||[Dec. 21st, 2009|02:52 pm]
Historical Origins of English Words and Phrases
yesterday, n. [yes-ter-dey, yěs-tər-dā]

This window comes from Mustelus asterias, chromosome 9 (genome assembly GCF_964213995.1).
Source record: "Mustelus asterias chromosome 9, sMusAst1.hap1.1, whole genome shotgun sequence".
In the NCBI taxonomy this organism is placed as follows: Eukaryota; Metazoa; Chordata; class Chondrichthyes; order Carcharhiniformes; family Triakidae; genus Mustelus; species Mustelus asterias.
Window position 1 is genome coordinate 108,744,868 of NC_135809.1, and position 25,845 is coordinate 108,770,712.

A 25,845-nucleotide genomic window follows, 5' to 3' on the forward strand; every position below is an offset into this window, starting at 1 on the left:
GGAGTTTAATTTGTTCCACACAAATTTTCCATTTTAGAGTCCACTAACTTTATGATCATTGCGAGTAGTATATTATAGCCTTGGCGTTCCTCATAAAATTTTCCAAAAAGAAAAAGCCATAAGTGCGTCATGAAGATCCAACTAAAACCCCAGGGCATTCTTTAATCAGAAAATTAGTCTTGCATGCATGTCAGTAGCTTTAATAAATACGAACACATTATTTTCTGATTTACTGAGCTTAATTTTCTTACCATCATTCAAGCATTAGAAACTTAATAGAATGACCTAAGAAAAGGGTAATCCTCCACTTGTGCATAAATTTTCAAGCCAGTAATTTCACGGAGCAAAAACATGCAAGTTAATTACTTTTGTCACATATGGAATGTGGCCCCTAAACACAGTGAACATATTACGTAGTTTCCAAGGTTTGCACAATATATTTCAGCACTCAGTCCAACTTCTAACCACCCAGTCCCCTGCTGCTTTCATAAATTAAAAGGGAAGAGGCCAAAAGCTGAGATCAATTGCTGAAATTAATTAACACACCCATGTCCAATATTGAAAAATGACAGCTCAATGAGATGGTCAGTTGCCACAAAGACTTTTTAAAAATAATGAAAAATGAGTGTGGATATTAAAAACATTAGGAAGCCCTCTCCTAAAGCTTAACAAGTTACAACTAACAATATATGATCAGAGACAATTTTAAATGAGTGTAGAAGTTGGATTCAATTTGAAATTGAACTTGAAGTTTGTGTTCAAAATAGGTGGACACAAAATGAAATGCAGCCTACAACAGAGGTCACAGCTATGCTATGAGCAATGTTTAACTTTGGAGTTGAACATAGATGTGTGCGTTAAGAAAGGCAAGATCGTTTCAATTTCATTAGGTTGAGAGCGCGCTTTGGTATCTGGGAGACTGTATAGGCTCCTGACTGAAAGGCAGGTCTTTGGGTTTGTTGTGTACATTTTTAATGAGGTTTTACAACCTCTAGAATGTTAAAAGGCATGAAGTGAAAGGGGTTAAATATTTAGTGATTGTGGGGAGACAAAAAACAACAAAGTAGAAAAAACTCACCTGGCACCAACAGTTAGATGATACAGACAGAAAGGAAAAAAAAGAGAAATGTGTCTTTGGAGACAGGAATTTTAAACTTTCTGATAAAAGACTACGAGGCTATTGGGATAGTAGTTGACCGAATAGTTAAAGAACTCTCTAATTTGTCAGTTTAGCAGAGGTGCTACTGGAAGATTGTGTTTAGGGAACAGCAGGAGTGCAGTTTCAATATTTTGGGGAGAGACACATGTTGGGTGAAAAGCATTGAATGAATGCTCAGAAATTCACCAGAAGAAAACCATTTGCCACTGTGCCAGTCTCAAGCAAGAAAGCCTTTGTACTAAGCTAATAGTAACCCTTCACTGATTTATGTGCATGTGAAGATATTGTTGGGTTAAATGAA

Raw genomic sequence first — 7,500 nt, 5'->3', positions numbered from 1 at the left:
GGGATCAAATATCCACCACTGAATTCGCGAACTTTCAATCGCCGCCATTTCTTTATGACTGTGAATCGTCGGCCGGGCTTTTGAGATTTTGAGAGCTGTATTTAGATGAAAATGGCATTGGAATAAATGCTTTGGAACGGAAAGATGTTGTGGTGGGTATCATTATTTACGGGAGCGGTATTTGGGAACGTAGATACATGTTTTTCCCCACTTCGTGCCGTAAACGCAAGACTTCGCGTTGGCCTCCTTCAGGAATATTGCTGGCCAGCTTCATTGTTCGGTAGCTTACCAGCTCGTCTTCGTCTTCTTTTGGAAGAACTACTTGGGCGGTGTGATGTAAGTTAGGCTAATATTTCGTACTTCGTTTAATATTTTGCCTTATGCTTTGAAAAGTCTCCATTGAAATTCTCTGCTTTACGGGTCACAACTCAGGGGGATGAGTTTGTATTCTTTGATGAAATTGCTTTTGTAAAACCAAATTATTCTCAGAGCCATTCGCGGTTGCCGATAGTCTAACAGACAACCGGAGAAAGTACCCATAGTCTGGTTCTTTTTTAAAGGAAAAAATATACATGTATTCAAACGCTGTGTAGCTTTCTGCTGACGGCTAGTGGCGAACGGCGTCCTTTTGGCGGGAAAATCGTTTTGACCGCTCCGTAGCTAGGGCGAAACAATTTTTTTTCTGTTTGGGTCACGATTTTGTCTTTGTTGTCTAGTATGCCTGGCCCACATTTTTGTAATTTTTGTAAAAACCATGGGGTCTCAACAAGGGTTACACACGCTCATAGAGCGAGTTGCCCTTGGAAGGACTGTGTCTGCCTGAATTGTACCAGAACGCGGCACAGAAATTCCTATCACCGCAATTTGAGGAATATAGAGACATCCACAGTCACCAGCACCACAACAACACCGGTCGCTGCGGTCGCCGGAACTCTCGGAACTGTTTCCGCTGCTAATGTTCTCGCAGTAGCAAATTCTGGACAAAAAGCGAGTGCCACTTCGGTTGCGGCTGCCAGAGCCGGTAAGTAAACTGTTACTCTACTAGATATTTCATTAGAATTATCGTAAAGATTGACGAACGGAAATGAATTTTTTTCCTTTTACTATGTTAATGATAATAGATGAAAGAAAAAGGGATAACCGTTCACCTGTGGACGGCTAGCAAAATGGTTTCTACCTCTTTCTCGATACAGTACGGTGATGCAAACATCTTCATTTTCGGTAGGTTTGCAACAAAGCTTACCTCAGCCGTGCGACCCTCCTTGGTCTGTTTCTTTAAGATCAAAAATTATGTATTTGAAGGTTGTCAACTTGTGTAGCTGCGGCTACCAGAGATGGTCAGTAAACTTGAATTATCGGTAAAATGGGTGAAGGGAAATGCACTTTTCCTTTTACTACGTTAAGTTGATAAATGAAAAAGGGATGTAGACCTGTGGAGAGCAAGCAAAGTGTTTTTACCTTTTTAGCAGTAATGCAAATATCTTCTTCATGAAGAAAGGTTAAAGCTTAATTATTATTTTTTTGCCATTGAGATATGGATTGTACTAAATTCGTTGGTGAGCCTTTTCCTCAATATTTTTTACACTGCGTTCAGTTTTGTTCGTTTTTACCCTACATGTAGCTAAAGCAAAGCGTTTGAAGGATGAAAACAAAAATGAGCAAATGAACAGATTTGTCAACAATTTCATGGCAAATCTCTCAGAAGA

-Though the requester correctly noted that yesterday and yeast have similar pronunciations and spellings, they are not in fact related. Yesterday is first seen as a single word in a document from about 1250 CE, being spelled as yisterdai. It was formed from the Old English compound noun geostran dæg 'yesterday day' (c. 950), with geostran being first recorded on its own around 725. While geostran was originally sufficient on its own, over time it became absolutely paired with dæg. Interestingly, though many of the cognates of Old English geostran have equivalent definitions, several mean 'tomorrow' or both 'yesterday' and 'tomorrow': Middle Low German gistern 'yesterday,' Middle Dutch ghisteren 'yesterday,' Old Norse gær 'tomorrow, yesterday,' Gothic gistradagis 'tomorrow.' All of these stem from Proto-Germanic gestra 'the other day,' which could refer to either before or after the present day, leading to the dichotomous definitions in the daughter languages. The Germanic root is thought to have descended from prehistoric Indo-European ghes-, which also created Sanskrit hyah, Avestan zyo, Persian di, Greek khthes, Old Irish indhe, and Welsh doe, all meaning 'yesterday' or 'an indistinct past time.' Let's not forget Latin heri 'yesterday' and hesternus 'of yesterday,' the founder of French hier and several other words for 'yesterday' in the Romance languages.